6 dead in a meningitis outbreak tied to Mexico clinics as officials struggle to reach more patients

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The death toll has risen to six in an outbreak of fungal meningitis that’s tied to surgical procedures in a city along the U.S.-Mexico border, and health officials say they have not been able to reach everyone who may be at risk of infection.

More than 200 patients could be at risk of fungal meningitis after having surgical procedures in Matamoros, across the border from Brownsville, Texas, between Jan. 1 to May 13 of this year.

But incomplete contact information has hindered efforts to reach nearly half the people who need to see a doctor for evaluation and testing, U.S. Centers for Disease Control and Prevention spokesman Tom Skinner said Tuesday.

Two clinics linked to the outbreak, River Side Surgical Center and Clinica K-3, closed on May 13.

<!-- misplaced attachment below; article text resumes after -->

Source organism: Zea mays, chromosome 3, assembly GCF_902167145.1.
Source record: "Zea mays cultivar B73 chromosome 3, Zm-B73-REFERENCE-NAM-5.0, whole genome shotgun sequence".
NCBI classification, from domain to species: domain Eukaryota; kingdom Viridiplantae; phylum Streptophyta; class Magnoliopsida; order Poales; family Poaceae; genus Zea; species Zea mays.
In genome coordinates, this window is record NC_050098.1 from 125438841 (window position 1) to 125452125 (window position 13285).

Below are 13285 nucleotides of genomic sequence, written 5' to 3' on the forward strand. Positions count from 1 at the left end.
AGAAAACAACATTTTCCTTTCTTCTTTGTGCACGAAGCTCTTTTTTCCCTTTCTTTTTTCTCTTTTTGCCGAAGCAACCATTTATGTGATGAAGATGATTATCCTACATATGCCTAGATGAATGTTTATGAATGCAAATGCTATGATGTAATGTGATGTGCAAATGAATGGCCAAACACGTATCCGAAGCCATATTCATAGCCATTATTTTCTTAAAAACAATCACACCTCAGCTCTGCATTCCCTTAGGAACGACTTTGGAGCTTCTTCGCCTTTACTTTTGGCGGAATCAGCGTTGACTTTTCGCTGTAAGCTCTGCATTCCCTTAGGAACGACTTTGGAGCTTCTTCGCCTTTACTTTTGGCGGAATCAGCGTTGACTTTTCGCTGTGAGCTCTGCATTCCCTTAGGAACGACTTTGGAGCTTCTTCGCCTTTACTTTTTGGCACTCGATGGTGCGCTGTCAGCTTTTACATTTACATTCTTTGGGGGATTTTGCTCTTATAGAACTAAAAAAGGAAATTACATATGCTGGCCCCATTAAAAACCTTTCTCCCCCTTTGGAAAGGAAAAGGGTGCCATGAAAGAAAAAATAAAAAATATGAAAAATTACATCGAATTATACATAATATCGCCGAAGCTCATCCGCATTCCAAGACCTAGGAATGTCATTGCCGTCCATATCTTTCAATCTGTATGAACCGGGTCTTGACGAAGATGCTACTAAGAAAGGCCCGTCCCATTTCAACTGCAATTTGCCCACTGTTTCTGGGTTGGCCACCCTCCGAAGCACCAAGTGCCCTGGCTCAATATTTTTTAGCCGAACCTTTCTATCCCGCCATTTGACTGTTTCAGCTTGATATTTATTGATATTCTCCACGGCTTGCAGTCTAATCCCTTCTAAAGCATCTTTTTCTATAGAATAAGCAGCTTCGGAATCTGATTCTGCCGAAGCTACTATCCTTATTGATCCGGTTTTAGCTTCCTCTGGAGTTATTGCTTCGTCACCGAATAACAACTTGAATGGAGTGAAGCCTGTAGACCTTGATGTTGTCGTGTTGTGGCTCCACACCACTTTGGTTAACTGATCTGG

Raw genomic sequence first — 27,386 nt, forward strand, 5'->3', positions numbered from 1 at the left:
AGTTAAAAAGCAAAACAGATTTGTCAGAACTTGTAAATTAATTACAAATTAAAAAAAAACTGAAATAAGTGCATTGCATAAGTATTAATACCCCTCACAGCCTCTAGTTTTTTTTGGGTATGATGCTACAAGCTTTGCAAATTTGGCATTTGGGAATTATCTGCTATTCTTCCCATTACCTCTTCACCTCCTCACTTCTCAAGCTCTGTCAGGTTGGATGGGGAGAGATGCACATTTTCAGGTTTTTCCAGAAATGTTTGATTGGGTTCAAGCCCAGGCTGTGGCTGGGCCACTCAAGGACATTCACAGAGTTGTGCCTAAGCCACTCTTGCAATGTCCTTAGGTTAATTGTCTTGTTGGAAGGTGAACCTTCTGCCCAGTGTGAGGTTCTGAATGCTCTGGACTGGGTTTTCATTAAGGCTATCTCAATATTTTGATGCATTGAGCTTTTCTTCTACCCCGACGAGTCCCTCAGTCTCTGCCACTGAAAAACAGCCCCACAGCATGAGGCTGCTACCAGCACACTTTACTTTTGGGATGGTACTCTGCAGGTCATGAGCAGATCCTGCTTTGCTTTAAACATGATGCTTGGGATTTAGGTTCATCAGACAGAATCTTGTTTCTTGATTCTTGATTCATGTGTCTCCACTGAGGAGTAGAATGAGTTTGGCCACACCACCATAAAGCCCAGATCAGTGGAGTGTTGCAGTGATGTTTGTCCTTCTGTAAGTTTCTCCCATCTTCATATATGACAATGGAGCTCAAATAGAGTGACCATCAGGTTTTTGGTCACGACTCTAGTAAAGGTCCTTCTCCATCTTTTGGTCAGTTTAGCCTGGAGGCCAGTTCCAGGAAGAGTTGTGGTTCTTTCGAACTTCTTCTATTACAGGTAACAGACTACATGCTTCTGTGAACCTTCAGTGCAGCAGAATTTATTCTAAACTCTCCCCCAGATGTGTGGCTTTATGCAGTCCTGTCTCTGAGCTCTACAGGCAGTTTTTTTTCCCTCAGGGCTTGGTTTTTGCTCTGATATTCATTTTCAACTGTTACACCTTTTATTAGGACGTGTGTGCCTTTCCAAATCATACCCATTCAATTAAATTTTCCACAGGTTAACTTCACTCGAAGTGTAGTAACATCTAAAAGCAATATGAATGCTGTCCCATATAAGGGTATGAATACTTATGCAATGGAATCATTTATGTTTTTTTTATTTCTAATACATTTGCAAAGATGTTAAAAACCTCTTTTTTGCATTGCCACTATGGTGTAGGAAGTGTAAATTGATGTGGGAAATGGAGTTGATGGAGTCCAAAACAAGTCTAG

The CDC has been working with the Mexican Ministry of Health and state and local health departments in the U.S. to respond to the outbreak.

Meningitis is the swelling of the protective covering of the brain and spinal cord and should be treated urgently. Symptoms include fever, headache, a stiff neck, nausea, vomiting, confusion and sensitivity to light. Cases of meningitis can be caused by viruses, bacteria, trauma or fungi.

Patients in the Texas cases started showing symptoms three days to six weeks after surgery in Matamoros.

The Associated Press Health and Science Department receives support from the Howard Hughes Medical Institute’s Science and Educational Media Group. The AP is solely responsible for all content.

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